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Sophie Grace Holmes (right, pictured with Lucy Spicer) endorses health and fitness products

Her 34,000 followers might be a few short of Jenner’s 131 million, but because Holmes has such a specific audience, brands are keen to collaborate with her.

“For me, I’m really passionate about inspiring and motivating other people,” she says.

“My mission in life is to show what you can do when you’ve been given either the idea that you shouldn’t or can’t be able to do something.”

Generally, Holmes promotes brands and products related to health and fitness – recent endorsements include Holland & Barrett and gym wear brand Beachbody.

But, she says, she will only endorse something she genuinely believes in, and which might benefit her audience in some way.

“If I’m going to work with a brand, I have to make sure that it will aid what I’m doing for my health, my training, fitness, nutrition,” she explains.

“My main focus isn’t to be paid, it’s to have an impact on other people, to push them. I wouldn’t just advertise out of wanting to be paid.”

Ndovlu has a similarly specific audience, who rely on her opinions on fashion and make-up.

“As a darker-skin woman, when it comes to the high-end beauty brands, people need to know if it’s worth investing in an expensive foundation, because it’s very difficult to find high street foundations for darker skin tones.”

But there are difficulties in becoming known for a particular hobby or cause. Not least, integrity.

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Forbes named Kylie Jenner the world’s youngest self-made billionaire earlier this year

How can followers trust someone’s taste and recommendations when they’re usually being paid to promote particular products?

“Consumers are too savvy and too bored by endorsements and flat product mentions,” suggested RocketMill’s senior creative strategist Bethanie Mardon in an article for The Drum.

“They are influenced by the influencers they choose to follow, largely because they relate to them and trust them.”

But in December, research for BBC Radio 4 showed most consumers mistrust influencers, with 82% saying it’s not always clear when someone has been paid to promote a product.

‘Be a role model’

Many influencers point out, though, they don’t accept every deal they’re offered.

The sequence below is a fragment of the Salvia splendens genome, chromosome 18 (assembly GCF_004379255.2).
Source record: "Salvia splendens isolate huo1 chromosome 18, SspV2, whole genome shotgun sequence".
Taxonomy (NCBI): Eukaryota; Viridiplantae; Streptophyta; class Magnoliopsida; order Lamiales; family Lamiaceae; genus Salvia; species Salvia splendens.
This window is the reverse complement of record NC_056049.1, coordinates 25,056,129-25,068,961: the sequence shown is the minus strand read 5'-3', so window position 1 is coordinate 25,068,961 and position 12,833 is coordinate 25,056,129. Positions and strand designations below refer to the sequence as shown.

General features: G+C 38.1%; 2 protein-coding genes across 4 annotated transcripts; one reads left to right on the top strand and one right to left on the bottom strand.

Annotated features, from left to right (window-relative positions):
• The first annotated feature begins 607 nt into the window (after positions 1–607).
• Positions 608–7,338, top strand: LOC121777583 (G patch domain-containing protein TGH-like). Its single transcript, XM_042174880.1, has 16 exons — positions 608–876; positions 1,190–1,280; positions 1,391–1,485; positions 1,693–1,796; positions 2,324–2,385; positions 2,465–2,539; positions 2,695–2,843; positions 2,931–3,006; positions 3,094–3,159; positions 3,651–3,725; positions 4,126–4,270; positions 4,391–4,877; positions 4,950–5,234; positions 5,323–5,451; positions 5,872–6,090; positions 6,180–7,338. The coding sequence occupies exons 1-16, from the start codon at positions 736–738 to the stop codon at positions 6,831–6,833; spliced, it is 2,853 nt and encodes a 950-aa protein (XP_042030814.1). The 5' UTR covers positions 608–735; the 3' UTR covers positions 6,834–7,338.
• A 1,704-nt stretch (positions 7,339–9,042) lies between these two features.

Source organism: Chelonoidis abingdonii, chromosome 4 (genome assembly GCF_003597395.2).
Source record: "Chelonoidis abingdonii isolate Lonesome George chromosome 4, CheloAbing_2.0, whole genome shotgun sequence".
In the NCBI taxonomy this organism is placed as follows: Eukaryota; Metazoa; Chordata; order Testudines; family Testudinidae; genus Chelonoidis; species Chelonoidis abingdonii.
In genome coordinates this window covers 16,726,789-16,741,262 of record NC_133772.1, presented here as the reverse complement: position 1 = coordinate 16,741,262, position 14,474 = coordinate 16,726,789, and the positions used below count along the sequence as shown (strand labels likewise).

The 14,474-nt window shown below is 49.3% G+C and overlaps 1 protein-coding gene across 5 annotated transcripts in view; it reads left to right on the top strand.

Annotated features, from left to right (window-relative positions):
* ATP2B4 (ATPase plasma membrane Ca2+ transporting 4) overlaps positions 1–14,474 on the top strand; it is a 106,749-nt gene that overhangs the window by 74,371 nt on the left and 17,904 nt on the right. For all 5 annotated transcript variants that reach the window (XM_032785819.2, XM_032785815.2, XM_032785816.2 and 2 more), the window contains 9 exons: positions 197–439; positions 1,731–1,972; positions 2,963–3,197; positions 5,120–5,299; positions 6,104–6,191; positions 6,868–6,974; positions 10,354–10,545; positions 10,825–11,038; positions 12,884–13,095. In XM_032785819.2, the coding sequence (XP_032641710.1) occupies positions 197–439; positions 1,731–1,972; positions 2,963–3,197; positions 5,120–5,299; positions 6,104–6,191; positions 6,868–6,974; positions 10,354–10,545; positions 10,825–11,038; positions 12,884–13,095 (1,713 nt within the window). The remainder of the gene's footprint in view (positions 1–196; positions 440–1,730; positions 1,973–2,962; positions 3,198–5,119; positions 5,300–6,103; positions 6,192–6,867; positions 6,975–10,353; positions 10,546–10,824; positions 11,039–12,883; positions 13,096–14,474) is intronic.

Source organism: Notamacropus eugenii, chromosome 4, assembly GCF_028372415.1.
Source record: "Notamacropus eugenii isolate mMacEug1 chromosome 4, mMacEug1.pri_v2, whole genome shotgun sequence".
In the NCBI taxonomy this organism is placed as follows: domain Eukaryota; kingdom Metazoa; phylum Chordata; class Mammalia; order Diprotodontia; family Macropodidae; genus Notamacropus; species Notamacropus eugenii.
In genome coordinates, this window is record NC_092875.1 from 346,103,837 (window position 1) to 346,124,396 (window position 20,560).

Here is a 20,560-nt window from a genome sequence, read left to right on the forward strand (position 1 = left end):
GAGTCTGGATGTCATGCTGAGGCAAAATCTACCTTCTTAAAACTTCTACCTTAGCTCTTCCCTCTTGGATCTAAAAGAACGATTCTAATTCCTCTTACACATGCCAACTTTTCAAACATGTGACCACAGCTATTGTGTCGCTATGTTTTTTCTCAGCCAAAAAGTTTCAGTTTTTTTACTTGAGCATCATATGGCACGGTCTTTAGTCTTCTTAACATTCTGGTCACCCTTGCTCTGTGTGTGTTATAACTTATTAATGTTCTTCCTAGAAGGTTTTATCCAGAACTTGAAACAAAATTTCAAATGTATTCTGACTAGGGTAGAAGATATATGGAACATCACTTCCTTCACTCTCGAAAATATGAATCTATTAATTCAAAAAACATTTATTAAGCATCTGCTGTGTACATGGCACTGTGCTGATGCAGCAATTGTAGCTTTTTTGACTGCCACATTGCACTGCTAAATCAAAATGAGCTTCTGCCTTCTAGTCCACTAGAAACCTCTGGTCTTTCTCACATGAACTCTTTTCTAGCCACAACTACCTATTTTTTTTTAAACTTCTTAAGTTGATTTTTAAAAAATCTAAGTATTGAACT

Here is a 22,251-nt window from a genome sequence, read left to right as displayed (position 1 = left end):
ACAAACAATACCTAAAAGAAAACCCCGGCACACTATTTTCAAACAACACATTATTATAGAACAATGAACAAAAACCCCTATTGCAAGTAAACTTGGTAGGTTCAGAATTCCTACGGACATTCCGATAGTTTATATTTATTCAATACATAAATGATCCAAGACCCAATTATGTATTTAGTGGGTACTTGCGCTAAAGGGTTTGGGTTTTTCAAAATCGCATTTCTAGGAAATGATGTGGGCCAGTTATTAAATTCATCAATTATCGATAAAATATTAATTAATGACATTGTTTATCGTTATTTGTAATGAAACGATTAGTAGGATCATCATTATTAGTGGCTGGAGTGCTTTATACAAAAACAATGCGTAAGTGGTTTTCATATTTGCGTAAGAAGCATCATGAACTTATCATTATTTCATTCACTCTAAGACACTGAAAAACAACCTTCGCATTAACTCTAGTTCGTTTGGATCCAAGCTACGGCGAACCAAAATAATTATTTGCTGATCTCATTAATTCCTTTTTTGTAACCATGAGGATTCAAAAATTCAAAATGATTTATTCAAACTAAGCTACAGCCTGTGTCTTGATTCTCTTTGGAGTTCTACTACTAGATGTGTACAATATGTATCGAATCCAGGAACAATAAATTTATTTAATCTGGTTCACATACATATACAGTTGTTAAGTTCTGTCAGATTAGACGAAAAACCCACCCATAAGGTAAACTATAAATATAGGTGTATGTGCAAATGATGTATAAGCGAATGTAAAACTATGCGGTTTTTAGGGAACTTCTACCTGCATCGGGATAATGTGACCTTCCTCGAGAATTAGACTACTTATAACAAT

“I say no to a lot more stuff than I say yes to,” says Nooth-Cooper.

“The way that we manage talent, it’s all about the longevity, and the micro-influencer becoming that absolute authority.

“And they have their integrity… they have to be honest about ads and sponsored or gifted posts, but people are following them because they know they wouldn’t say yes to everything.”

Among Nooth-Cooper’s clients are The Bloom Twins, Sonia and Anna, who say they wouldn’t put their name to anything they didn’t believe in.

“We have so many photos that would have been very successful on Instagram, but they’re not us,” says Sonia.

“So we’re only going to post something that reflects who we are, and that could be us wearing pyjamas and eating ice cream.”

All three – Holmes, Ndovlu and The Bloom Twins – make the point that they sometimes keep the more light-hearted or less-polished posts to their Instagram stories, which, unlike images posted in the grid, expire after 24 hours.

Fashion designers have quickly come to appreciate the value that an influencer can bring to their brand.

“Today, you have to ask yourself, what is more important, to have Kim Kardashian in the front row, or [US Vogue editor] Anna Wintour? It’s a hard decision to make,” Philipp Plein told BBC News last year.

But Anna from The Bloom Twins warns against people becoming influencers solely for the purposes of earning money or becoming famous.

“Don’t be an influencer just for the sake of it, be a role model,” she advises. “If there’s something you want to say, talk about it, so people can relate to it.

“It doesn’t matter if you have 20 or 20,000 followers, if you talk about it, it might make a difference to someone’s life. If you help someone, if you influence somebody, you’re an influencer.”